These days, we have four active projects. One each for Sifter, Marketing, Ideas, and the book. The Sifter project is self explanatory. This is where we track any work that needs to be done related to the application or the infrastructure where it lives. Marketing lets us manage any advertising, blogging, emails, or updates to our marketing web site. Ideas is much more open-ended, and the book project is for handling everything from typos to how we might offer additional formats.
The Sifter project is primarily organized by milestones. These almost always correlate to a branch or pull request on GitHub. However, we also make heavy use of the “Unplanned” milestone. Any minor bug fixes or other tweaks that need to happen but don’t justify a dedicated milestone get filed without a milestone. For us, “Unplanned” doesn’t mean “No Plans”, it simply means that it is work that needs to happen but isn’t part of the plan. Another way to think of these issues is “Hot Fixes”. While milestone-centric updates are less frequent, these smaller unplanned updates happen almost daily.
Beyond that, we try to keep 3-5 active milestones. In case, this is primarily a factor of team size and availability. Since I’m the only person full-time on Sifter, and I’m not doing development full-time, we really don’t have any full-time developers. We’ll generally have an active milestone for each person’s main focus. Then, once that milestone reaches a point where we can actively discuss its direction, the person leading the charge on that effort will open a pull request on GitHub. From there we’ll do some testing, review the code, and, if necessary, log new issues or questions against the branch.
The marketing project is less exciting, but it’s a great example of how well Sifter works for handling much more than just bugs or issues. One of the most useful ways that the marketing project helps is by keeping tracking of likely topics to blog about. Most of the inspiration for blog post topics is a direct result of answering support emails, but keeping a backlog of potential topics helps us recognize when we’ve heard enough questions to address the topic. If that topic seems like a good one, we add comments as we evolve the idea. Then, when we’re ready to blog about the topic, we have a collection of thoughts around what to write about. Similarly, any changes to the marketing web site go through the marketing project so that they don’t distract from core development.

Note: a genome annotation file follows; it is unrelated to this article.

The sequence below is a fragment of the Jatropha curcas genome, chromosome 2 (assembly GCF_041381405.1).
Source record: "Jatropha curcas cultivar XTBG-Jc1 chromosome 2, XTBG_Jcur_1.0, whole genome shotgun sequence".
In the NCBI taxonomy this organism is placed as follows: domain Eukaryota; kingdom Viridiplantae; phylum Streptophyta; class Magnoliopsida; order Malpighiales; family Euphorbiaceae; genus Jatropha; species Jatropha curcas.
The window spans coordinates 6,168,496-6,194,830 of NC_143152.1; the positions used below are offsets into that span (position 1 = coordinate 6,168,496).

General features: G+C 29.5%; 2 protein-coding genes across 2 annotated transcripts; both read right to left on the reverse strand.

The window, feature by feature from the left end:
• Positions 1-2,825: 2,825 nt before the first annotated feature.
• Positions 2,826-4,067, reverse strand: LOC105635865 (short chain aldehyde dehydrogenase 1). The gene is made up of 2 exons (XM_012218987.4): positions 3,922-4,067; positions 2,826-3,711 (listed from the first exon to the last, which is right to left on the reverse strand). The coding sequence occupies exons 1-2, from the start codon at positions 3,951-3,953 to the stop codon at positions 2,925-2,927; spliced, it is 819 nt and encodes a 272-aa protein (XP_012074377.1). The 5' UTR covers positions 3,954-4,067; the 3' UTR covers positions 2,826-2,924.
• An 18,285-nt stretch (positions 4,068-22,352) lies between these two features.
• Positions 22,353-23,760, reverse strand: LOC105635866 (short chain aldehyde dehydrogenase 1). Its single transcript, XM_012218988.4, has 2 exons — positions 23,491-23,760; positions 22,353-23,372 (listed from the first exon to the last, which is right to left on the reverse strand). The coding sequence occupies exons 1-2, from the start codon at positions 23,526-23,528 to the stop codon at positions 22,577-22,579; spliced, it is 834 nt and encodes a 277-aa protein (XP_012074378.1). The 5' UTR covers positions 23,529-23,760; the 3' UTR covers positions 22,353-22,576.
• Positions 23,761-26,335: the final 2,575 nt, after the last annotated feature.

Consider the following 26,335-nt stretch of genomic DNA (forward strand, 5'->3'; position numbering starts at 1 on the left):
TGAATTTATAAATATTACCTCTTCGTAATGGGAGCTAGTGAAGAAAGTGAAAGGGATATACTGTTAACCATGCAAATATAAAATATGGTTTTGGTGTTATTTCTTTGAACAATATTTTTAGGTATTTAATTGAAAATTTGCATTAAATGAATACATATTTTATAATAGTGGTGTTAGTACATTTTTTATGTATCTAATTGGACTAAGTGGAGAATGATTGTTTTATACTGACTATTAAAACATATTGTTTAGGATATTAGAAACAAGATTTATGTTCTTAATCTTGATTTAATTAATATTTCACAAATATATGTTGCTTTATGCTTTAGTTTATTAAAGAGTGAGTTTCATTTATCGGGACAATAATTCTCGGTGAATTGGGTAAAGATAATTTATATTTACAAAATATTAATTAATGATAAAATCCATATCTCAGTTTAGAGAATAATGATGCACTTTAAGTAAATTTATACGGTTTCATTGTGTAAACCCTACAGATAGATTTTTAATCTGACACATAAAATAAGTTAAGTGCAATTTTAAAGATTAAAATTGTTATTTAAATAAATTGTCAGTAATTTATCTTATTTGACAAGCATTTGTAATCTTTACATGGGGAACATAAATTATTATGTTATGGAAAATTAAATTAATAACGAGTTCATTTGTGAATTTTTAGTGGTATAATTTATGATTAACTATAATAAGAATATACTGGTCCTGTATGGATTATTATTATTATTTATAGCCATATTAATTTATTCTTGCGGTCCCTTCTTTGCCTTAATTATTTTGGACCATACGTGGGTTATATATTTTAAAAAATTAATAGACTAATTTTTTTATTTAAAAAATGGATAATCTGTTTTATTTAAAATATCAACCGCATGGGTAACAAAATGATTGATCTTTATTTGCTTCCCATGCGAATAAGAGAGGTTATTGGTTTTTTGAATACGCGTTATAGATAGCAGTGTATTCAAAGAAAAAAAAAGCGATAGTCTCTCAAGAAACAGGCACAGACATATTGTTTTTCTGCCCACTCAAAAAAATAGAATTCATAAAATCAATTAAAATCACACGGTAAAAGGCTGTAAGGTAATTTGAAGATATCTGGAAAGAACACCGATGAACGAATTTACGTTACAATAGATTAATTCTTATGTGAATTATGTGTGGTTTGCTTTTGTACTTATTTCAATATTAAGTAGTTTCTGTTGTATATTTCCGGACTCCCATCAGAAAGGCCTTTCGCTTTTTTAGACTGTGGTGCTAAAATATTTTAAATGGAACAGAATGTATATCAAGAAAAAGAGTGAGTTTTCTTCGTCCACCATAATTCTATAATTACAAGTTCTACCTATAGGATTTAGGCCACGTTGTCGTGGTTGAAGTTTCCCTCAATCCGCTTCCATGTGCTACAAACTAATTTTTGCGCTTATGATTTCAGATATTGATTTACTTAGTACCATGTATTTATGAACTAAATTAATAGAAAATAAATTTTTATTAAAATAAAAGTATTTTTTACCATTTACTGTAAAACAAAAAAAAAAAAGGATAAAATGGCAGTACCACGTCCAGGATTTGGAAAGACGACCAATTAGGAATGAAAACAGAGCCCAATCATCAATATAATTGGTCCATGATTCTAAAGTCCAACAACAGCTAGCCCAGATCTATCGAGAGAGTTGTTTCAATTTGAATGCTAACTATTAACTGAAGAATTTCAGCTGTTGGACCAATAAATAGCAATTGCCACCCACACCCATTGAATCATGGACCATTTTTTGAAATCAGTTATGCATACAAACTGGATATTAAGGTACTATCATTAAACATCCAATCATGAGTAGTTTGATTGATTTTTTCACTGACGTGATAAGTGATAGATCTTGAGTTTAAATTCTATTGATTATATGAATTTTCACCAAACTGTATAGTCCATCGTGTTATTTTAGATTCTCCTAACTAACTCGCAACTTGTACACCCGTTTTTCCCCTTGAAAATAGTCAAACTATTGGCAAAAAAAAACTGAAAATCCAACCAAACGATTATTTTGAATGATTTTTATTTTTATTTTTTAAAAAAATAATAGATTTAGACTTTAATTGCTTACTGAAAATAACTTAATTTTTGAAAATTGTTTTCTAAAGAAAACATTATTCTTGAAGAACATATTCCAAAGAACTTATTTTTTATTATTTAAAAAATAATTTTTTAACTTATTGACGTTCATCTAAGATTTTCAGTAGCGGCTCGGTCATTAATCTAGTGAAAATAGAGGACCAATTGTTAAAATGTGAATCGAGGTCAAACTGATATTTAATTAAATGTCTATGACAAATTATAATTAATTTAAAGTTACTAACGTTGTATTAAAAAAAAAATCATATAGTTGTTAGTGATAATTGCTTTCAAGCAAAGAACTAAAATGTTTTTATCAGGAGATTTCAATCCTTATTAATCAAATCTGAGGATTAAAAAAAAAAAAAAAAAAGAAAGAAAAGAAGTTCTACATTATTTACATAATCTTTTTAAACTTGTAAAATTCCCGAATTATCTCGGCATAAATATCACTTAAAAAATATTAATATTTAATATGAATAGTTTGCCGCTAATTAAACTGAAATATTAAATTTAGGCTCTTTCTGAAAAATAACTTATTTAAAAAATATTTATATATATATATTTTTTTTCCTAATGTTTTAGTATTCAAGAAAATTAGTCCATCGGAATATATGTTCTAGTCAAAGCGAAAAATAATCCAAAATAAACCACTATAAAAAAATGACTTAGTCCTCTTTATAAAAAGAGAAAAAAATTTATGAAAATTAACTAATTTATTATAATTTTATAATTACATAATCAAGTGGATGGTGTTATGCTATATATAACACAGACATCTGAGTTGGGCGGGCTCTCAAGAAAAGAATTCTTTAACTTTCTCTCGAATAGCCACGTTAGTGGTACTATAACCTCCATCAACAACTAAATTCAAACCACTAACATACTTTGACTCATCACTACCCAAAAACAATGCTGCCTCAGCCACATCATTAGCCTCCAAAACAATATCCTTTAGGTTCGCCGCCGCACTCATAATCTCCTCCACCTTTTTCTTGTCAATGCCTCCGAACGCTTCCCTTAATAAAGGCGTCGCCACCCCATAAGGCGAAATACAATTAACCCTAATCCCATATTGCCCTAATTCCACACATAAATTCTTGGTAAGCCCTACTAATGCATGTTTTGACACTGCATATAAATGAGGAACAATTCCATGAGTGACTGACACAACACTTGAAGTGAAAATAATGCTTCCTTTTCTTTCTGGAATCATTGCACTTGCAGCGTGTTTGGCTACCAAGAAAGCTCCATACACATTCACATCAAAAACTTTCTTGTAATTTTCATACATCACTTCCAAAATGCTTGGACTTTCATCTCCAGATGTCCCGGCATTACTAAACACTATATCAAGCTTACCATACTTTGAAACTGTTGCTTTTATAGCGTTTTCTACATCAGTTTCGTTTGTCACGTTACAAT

We originally filed all of our “someday” ideas inside of the Sifter project. However, we’ve found that it’s much more productive to keep them out of the way. If an issue is in the Sifter project, we fully expect to take action on it at some point in the near future. Otherwise, it doesn’t belong there. The main project is for action, not talk. The ideas project gives us a place for the talk and is sub-divided by categories like API, Billing, Notifications, Search, etc. So whenever we decide to work on a specific area, we can also hop into the ideas project and filter the ideas to see if there are any relevant enhancements we could knock out at the same time. Naturally, since the ideas project is more of a sandbox, we don’t use milestones for it at all.
With the ideas project, though, we can toss any half-baked idea into the project with reckless abandon. Think of the ideas project as a safe place for good and terrible ideas alike. If we can easily log an idea and get feedback from others, we can slowly build both a detailed backlog as well as a collection of knowledge around our decisions. Once we make the decision, we can close the issue. Then if it comes up again the future, we just reopen the discussion. If we decide to do it, we can either move the issue into the Sifter project or, if it’s large enough in scope, create a milestone for it in the Sifter project.
For instance, we might have a discussion about Markdown support where we’ll talk about the pros and cons until we reach a point where we’re comfortable with a decision. Then, if the topic comes up again a month later, we have a clear record explaining our earlier decision. We can then easily evaluate whether our original concerns are still valid. By documenting our thought process, we know we can always go back and question our original assumptions.
Writing a book is an interesting project. Most of the issue tracking revolves around editing, but there are many other components that need to be tracked on an ongoing basis. Books have bugs, todos and issues just like software. Cover design. Payment processing. Formatting. Fonts. The web site. Announcement email. Typesetting. Having a central place to track and discuss these items makes it easy to stay on track. And by keeping it in the same location as our software development projects I was able to more easily juggle multiple projects without missing anything.
Issue Tracking as Project Management
Sifter is a great bug and issue tracker, but can also serve as a great project management tool. It’s explicitly designed to be abstract enough to track much more than bugs and issues. We believe that everything needs an explicit resolution. Sometimes that resolution may simply be “tabled” or “out of scope”, but by saving those resolutions for future reference, we’re able to maintain a starting point for any future discussions without rehashing the same old stuff every time. Open-ended threads about a topic are alright, but the value of always thinking in terms of closure, resolutions, and accountability help maintain forward progress and keep everybody on the same page.